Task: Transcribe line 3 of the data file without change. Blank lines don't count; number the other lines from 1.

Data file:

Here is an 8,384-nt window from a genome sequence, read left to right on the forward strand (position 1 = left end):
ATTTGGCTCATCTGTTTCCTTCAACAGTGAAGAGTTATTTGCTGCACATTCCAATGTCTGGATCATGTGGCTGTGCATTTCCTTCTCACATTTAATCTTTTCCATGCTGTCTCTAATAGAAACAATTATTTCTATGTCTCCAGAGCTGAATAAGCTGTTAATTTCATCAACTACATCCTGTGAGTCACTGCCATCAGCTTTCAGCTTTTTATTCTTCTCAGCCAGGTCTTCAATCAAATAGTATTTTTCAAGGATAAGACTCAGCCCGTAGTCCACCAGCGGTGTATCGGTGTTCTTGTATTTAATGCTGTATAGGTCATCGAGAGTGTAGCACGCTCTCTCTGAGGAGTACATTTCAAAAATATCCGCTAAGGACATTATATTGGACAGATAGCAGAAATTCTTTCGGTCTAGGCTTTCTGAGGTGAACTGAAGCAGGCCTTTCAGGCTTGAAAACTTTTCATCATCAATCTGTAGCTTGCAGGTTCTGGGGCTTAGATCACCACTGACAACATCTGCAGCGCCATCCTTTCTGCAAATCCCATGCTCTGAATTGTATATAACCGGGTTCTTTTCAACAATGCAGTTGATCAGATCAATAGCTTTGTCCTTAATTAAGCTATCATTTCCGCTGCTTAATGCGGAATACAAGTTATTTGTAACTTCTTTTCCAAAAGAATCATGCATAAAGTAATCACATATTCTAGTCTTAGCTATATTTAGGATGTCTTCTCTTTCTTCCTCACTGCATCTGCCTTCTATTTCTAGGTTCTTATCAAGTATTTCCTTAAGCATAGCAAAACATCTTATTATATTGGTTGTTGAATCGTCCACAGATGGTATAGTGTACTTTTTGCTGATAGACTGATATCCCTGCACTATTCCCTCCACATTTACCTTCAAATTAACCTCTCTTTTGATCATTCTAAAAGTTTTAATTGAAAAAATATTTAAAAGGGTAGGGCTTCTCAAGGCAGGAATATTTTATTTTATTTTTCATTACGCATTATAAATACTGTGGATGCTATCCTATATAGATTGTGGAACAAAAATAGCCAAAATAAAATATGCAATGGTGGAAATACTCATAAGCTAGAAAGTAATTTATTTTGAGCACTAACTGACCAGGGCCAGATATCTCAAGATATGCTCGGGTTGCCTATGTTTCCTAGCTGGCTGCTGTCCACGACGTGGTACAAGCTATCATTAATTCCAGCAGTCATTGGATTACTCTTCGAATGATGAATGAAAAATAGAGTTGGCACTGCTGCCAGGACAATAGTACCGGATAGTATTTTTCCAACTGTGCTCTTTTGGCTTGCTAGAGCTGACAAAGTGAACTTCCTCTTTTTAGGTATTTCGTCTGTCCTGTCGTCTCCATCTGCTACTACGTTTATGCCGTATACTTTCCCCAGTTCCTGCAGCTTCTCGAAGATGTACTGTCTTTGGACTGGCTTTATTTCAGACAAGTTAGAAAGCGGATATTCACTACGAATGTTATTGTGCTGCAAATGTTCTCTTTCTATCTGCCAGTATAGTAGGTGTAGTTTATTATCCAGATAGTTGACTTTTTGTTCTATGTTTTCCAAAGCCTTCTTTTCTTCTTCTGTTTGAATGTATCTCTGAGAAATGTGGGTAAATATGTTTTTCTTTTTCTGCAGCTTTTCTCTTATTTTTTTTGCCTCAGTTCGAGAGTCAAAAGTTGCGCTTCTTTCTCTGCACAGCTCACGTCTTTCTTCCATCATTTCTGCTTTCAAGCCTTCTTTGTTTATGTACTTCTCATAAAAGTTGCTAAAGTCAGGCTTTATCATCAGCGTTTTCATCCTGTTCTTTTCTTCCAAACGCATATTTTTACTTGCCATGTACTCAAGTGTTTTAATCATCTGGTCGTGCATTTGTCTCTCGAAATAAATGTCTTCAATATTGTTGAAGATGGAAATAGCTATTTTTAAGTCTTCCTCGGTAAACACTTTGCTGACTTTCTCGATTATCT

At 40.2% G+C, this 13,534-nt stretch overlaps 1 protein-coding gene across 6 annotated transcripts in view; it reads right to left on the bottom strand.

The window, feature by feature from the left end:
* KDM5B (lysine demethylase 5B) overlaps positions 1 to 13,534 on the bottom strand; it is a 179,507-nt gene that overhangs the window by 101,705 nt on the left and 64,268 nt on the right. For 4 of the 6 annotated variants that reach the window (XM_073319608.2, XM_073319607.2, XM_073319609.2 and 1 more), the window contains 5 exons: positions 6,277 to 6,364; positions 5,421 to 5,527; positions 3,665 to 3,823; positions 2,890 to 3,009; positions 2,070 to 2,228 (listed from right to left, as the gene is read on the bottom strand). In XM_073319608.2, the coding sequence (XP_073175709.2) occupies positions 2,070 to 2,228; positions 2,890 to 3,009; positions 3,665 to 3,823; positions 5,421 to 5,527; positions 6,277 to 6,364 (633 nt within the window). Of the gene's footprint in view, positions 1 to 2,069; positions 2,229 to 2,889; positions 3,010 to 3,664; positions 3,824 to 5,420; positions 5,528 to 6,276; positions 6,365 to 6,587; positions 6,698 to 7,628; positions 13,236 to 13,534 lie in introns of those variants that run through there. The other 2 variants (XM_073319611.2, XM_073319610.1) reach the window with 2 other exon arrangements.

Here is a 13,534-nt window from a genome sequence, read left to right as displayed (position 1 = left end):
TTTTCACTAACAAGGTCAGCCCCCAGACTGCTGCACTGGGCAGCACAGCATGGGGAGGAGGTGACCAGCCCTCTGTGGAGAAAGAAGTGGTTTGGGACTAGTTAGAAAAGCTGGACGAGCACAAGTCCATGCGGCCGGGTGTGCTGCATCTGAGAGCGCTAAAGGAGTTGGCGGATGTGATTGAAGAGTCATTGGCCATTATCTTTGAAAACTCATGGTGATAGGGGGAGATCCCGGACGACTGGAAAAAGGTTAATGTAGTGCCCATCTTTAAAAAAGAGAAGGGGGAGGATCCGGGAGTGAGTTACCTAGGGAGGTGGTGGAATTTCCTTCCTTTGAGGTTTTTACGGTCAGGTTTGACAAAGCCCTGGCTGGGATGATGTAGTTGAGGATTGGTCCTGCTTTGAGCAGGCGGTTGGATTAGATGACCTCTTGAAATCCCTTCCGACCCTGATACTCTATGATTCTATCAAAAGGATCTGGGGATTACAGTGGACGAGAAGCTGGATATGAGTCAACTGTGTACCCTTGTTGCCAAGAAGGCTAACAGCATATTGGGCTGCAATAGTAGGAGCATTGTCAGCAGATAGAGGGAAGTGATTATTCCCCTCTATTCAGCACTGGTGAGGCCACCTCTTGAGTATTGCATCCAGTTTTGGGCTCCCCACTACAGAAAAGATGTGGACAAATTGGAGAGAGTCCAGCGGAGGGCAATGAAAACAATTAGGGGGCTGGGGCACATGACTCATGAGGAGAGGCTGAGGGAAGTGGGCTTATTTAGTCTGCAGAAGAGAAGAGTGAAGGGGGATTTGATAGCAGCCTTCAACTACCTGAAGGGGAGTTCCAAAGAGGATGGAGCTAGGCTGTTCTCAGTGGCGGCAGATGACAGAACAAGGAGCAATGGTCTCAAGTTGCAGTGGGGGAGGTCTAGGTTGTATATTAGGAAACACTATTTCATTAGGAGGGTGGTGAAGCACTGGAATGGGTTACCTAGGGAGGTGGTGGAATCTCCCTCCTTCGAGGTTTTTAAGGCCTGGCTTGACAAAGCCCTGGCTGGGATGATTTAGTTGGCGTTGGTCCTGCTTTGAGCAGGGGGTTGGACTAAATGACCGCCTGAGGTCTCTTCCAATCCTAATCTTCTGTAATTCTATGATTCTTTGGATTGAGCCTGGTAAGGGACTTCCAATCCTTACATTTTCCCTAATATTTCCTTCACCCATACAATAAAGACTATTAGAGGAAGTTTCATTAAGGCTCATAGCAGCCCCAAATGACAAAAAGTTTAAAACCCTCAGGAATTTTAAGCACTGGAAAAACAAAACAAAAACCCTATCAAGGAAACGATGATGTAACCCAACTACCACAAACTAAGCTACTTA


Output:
At 40.2% G+C, this 13,534-nt stretch overlaps 1 protein-coding gene across 6 annotated transcripts in view; it reads right to left on the bottom strand.